Blech and Doliner dismiss this as a superficial misreading of the true (and forbidden) content of the ceiling which they assert is a complex presentation of Kabbalistic concepts that preach unity of opposites and refer to many aspects of the seferot. This argument posits that from Michelangelo’s youthful exposure to Neoplatonic ideas, esoteric philosophy, Torah, midrash and Kabbalah, he found himself forever at odds with mainstream Catholic theology; hence the need for “secrets and “hidden meanings embedded in his images.


Finally, they attempt to document the antagonism between Pope Julius II and the artist by pointing out a number of alleged visual insults directed at his patron.   Unfortunately, many of these assertions remain just that because of the flawed methodology of the book.


Perhaps the most grievous problem with The Sistine Secrets is that it’s fundamentally a popular and, therefore, superficial presentation of rather complex artistic, religious and cultural issues. The lack of an index, footnotes and primary and secondary sources makes many of their claims almost impossible to substantiate. Several of their arguments suffer from lack of sufficient quality reproductions. The introductory chapters and many other sections are rife with an endless banter about secrets, hidden messages and forbidden meanings that would have considerable more substance if original sources and documents had been quoted to illuminate the claims.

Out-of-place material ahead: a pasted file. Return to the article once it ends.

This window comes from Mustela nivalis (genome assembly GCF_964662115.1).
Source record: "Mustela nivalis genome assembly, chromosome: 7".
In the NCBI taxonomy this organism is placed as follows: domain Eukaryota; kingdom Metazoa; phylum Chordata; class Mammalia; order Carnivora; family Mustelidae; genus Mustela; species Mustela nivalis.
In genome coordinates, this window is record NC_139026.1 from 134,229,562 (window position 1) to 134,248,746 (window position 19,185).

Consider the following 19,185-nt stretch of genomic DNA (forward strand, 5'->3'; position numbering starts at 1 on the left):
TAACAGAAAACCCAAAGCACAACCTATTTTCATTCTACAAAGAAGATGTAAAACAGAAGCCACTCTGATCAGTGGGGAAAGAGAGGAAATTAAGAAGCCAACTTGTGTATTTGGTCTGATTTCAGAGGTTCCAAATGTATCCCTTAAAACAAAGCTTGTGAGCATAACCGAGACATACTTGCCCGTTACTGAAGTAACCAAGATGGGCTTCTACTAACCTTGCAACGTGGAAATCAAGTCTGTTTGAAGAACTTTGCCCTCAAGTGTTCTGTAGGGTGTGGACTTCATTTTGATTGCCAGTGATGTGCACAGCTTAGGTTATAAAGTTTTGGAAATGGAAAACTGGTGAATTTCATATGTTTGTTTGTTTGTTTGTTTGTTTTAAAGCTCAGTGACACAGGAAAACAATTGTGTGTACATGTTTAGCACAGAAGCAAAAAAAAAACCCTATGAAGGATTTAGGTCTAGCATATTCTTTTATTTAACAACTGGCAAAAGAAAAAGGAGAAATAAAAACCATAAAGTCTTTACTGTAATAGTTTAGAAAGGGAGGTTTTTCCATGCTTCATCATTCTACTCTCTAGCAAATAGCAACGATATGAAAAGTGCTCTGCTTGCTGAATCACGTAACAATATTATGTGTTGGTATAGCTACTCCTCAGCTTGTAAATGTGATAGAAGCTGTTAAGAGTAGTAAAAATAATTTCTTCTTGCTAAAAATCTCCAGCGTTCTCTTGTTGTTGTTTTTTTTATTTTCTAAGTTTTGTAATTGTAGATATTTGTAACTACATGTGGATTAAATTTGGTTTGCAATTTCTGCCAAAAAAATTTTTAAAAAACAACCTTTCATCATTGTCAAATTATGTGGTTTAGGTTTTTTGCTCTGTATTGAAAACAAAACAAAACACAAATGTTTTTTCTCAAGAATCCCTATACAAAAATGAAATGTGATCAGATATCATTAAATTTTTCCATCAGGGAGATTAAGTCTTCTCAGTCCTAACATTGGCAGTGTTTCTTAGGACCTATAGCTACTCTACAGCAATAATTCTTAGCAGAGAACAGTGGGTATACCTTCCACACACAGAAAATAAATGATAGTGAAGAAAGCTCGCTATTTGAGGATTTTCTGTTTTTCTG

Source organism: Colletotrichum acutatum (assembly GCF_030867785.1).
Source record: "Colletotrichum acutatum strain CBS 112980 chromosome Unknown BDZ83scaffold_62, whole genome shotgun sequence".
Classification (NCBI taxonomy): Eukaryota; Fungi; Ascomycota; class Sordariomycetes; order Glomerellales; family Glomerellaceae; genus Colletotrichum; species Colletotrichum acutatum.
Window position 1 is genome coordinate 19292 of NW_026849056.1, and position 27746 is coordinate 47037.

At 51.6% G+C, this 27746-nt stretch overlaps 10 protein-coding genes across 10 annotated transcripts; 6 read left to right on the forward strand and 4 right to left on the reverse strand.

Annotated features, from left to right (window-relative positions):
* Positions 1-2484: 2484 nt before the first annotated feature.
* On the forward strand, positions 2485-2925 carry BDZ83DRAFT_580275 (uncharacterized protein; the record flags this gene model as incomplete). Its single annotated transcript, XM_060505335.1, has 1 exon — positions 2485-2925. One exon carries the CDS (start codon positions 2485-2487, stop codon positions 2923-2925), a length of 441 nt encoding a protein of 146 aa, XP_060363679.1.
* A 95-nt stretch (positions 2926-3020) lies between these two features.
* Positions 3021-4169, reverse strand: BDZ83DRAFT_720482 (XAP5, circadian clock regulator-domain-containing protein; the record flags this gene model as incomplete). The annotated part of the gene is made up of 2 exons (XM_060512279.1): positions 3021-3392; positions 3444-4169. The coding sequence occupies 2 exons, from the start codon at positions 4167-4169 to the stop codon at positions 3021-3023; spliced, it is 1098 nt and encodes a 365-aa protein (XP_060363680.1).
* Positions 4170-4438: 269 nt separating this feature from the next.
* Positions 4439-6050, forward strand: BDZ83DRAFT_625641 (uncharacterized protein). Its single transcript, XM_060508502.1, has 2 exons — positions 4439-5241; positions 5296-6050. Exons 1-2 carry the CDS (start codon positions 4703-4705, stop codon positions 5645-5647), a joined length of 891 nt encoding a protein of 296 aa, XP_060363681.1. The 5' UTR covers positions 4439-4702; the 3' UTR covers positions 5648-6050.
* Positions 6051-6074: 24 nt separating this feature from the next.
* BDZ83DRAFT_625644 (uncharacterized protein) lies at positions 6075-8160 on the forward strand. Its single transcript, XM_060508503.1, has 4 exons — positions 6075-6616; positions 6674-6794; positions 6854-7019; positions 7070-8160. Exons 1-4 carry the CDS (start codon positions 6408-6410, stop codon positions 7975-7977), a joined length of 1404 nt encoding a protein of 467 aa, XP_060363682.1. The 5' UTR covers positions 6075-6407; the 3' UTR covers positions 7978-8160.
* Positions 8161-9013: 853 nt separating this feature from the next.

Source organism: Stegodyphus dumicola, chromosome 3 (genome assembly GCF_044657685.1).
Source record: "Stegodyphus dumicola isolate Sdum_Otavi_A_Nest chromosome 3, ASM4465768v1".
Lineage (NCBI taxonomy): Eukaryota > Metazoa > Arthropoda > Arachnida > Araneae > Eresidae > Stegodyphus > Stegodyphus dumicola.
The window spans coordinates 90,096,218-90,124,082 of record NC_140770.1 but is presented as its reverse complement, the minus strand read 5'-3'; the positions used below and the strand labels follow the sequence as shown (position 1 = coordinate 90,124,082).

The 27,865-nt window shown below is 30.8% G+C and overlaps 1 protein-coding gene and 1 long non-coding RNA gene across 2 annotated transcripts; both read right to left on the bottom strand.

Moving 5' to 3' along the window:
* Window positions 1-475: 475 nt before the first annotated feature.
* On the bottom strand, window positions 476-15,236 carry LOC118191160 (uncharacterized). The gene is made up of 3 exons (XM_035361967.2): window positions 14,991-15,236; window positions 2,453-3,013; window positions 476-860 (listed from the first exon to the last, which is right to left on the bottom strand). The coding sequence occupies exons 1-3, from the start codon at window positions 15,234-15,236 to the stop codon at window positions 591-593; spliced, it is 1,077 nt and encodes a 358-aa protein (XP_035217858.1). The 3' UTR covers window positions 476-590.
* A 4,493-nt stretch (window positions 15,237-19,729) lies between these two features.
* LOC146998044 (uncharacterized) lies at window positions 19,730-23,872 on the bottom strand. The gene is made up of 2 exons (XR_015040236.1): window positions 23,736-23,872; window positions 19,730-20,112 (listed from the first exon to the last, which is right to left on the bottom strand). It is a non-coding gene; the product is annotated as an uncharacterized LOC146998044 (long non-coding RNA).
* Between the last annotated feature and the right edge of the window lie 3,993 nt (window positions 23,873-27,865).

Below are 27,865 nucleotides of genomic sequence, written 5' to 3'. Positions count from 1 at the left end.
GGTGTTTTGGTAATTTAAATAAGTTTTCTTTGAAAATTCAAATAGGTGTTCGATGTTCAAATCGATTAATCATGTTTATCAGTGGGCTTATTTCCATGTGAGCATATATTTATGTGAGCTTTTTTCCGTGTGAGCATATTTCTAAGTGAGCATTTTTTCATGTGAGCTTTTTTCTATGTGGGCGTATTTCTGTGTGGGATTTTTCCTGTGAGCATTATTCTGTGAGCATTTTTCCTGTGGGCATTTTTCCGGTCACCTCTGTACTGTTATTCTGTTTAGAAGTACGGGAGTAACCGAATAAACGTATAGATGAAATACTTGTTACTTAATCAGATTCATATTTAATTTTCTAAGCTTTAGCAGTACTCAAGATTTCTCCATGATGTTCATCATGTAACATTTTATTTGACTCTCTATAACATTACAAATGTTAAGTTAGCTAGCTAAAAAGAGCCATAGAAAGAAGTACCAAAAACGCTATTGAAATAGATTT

Zechariah (detail from Sistine Chapel), fresco (1512) by Michelangelo − Portrait of Pope Julius II, patron of Sistine Chapel

 

Additionally, sloppy writing and what appear to be simple mistakes of facts weaken the overall sense of trust the authors must engender with any intelligent reader. (Were artists really forbidden to sign their works even though we have numerous examples of signed works in the Renaissance?) In their popular “gee whiz writing style, the authors betray their over-investment in their interpretation of Michelangelo’s ideas.   It does not help that their final assertion that Michelangelo’s intention was to “construct a giant bridge of the spirit, spanning different faiths, cultures, eras and sexualities matches much too closely the contemporary “Pave the Way Foundation supported by Rabbi Blech, that is “dedicated to achieving peace by bridging the gap in tolerance and understanding, between religions through cultural, technological and intellectual exchanges.